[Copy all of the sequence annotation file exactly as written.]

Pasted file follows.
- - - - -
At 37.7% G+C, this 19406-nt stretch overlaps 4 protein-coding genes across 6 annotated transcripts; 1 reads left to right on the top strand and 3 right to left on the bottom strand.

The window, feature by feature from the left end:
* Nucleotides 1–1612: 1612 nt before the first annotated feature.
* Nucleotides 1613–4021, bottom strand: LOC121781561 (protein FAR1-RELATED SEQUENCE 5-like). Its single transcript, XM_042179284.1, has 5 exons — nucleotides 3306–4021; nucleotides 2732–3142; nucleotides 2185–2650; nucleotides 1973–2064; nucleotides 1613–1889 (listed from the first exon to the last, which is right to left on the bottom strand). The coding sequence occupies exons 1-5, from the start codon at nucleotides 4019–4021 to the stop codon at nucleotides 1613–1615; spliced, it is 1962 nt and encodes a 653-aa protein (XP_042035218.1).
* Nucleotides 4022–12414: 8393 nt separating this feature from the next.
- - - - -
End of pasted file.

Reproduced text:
At 37.7% G+C, this 19406-nt stretch overlaps 4 protein-coding genes across 6 annotated transcripts; 1 reads left to right on the top strand and 3 right to left on the bottom strand.

The window, feature by feature from the left end:
* Nucleotides 1–1612: 1612 nt before the first annotated feature.
* Nucleotides 1613–4021, bottom strand: LOC121781561 (protein FAR1-RELATED SEQUENCE 5-like). Its single transcript, XM_042179284.1, has 5 exons — nucleotides 3306–4021; nucleotides 2732–3142; nucleotides 2185–2650; nucleotides 1973–2064; nucleotides 1613–1889 (listed from the first exon to the last, which is right to left on the bottom strand). The coding sequence occupies exons 1-5, from the start codon at nucleotides 4019–4021 to the stop codon at nucleotides 1613–1615; spliced, it is 1962 nt and encodes a 653-aa protein (XP_042035218.1).
* Nucleotides 4022–12414: 8393 nt separating this feature from the next.